Editor’s Picks

Couch Potatoes Can Now Pursue Varsity Esports Scholarships

By Cait Etherington
September 16, 2018

In the past, sports scholarships were just for jocks and occasionally, for those brave souls who agreed to work as mascots throughout their college years. This meant that most couch potatoes also remained on the sidelines of the sports scholarship world. Now, the tide has finally turned. As “esports,” another way of talking about competitive video gaming, continues to gain ground on college campuses, sports scholarships for competitive gamers have finally arrived. One of the most ambitious esports programs yet is about to be launched on the Southern New Hampshire University (SNHU) campus.

SNHU Announces Scholarship and Special Housing for Campus Gamers

Over the past decade, SNHU has not only successfully reversed its declining student numbers but also built up one of the nation’s most respected online programs. The institution is now consistently lauded as a university known for high-quality programs, innovation, and outstanding leadership. This week, SNHU once again proved that it is an institution committed to thinking outside the box.

Starting in fall 2019, SNHU will sponsor esports scholarships for both new and current students to help gamers more easily pursue a college education. But that is not the only thing SNHU will be doing to attract and retain gamers. As stated on the SNHU website, they also intend to offer “gamer-specific housing.” Gamers will have the option of living with fellow gamers  in a 48-student, pod-style housing arrangement on the third floor of one of the university’s existing residences. As they emphasize on their website, now gamers will “be able to eat, sleep, and breathe esports” at SNHU.

The institution’s varsity esports program will be the first program of its kind in New Hampshire and one of the few programs of its kind in New England. Once the program is up and running, about 20 members will represent SNHU at local, regional, and national competitions by competing in games such as League of Legends, Overwatch, Hearthstone, and Fortnite.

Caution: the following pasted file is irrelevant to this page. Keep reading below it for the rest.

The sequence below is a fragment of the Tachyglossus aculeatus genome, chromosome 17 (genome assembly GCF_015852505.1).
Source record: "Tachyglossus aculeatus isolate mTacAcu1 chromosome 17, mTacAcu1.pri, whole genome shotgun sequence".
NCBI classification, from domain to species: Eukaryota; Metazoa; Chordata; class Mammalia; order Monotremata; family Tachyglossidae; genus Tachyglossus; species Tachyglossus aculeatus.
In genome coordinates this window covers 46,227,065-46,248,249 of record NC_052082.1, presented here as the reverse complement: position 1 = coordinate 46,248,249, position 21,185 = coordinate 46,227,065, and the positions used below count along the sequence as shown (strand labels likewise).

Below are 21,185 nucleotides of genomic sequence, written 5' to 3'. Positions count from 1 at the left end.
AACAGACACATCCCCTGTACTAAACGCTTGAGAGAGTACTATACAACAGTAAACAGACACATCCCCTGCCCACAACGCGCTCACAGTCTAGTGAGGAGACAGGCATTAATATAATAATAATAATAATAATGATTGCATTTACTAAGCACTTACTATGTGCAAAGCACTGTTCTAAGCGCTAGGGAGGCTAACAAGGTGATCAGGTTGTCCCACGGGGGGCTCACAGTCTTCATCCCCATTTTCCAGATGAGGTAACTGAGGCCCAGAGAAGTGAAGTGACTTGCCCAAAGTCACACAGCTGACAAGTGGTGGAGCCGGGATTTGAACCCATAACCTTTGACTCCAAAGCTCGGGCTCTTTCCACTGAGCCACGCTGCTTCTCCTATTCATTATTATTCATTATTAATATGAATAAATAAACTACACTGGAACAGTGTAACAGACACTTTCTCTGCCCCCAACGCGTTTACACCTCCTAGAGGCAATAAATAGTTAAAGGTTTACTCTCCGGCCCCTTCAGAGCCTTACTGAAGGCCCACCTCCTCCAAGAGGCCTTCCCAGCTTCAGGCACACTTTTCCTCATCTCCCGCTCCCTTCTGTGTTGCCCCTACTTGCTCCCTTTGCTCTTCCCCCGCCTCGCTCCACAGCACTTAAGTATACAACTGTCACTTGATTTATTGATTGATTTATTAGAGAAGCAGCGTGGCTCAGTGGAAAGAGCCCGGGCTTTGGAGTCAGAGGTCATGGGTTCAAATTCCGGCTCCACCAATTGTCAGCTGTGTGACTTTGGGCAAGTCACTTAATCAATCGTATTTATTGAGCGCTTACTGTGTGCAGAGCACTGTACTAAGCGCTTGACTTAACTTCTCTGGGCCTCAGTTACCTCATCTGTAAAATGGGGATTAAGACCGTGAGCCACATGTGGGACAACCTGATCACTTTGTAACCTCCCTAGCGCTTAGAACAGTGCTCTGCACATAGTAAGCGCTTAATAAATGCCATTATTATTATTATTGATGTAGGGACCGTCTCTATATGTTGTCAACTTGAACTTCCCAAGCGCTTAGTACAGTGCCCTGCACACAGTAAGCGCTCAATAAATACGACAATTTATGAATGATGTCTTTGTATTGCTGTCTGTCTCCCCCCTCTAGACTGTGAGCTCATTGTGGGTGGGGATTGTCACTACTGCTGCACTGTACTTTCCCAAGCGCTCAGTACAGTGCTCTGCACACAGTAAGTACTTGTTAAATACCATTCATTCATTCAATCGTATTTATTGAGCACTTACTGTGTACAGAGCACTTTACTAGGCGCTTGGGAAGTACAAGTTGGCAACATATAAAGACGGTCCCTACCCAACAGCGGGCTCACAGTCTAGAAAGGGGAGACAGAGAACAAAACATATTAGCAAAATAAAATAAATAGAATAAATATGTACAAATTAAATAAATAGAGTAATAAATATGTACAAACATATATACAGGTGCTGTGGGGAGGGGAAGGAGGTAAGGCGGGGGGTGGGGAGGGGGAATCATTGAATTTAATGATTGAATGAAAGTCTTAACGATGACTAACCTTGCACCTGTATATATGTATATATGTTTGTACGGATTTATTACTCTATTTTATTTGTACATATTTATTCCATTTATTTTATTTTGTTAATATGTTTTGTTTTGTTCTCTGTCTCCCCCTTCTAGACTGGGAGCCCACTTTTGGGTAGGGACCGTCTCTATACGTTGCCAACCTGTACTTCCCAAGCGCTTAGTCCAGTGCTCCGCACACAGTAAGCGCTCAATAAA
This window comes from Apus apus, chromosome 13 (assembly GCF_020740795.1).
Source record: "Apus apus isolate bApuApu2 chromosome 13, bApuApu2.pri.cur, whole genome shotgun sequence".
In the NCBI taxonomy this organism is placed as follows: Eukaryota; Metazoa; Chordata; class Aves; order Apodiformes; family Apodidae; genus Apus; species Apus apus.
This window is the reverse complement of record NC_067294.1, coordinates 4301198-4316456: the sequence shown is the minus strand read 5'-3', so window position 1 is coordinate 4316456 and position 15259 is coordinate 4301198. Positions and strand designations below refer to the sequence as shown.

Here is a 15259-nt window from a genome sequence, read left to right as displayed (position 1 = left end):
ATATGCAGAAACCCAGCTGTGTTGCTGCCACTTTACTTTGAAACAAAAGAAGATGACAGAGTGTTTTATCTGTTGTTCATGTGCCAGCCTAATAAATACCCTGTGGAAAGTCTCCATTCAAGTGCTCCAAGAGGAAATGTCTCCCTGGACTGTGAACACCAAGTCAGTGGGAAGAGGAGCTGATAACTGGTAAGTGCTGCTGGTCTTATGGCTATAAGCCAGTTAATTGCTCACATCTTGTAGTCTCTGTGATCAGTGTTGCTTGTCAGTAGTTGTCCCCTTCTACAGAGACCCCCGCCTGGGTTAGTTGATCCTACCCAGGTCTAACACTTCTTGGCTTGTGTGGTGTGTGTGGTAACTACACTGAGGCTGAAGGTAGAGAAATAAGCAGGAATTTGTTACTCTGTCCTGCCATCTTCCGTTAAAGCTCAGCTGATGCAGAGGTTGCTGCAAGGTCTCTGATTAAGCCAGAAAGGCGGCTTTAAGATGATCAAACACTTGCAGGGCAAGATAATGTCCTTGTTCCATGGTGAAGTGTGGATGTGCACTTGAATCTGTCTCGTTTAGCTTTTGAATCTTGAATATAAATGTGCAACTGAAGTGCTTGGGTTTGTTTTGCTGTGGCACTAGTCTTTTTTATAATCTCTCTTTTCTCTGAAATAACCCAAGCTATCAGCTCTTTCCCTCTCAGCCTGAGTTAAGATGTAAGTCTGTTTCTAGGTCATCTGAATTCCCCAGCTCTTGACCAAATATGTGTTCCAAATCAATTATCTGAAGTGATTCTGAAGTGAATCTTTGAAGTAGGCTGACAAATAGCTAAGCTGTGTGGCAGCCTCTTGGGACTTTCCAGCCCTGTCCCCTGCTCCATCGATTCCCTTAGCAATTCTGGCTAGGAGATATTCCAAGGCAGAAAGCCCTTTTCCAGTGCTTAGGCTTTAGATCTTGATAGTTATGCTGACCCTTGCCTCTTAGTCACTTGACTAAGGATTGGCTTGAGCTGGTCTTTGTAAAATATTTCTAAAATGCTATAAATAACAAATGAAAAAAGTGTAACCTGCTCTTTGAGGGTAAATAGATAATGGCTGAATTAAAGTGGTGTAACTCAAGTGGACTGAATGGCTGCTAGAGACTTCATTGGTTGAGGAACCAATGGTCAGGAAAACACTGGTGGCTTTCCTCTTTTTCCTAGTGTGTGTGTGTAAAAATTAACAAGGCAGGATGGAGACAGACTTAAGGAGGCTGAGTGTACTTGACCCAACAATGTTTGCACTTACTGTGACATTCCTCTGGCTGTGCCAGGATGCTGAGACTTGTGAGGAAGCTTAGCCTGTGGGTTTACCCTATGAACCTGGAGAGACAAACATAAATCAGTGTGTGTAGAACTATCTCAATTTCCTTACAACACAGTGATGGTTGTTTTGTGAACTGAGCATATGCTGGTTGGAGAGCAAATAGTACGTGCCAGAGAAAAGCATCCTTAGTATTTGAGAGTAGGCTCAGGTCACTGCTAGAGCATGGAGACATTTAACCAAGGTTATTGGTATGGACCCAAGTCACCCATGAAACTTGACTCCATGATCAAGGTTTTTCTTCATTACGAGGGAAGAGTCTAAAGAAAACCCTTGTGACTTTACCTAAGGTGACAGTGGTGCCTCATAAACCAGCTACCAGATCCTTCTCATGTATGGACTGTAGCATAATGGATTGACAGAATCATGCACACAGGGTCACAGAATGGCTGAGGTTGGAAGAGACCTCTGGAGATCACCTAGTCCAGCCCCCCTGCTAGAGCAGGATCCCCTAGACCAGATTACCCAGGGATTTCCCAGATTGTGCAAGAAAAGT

While varsity esports might sound a bit unusual and even antithetical to other educational pursuits, many top administrators at SNHU and researchers believe that in a digital age, esports are a vital part of young people’s lives and should be a vital part of campus life both in and beyond the classroom.

Tim Fowler, SNHU’s director of esports, recently told WMUR News 9, “SNHU has seen tremendous growth and interest from students in the gaming club over the past few years, so we felt strongly about taking this next step to officially launch a competitive esports team and continue the tradition that the students have begun at SNHU.”

The Educational Benefits of Gaming

While the educational benefits of gaming continue to be debated, there is a growing body of evidence to support the conclusion that gaming can be used effectively in the classroom. To begin, read eLearning Inside News‘s recent interview with Carla Zeltzer, the founder of FazGame.  But gaming has also been shown to support the development of certain cognitive capacities.

The authors of a forthcoming study in Behavioural Brain Research, for example, report that recent evidence shows how “an extensive gaming experience might positively impact cognitive and perceptual functioning.” The researchers do acknowledge, however, that these positive changes appear to be game-specific and further note that it remains unclear whether the benefits of extensive gaming persist once one stops gaming. Another recent study published in the Annals of Neurology, however, offers seemingly conflicting findings. While still concluding that gaming may hold certain benefits, specifically in children, in this case, the team of researchers concluded that moderation may be key. The team of researchers found, “Playing video games for 1 hour per week was associated with faster and more consistent psychomotor responses to visual stimulation,” but “no further change in motor speed was identified in children playing >2 hours per week.”

All this suggest that at the very least SNHU most recent educational experiment should provide a great opportunity for research, even if its primary aim is to provide a cohort of young gamers with an unique opportunity to learn, play and live together on campus.

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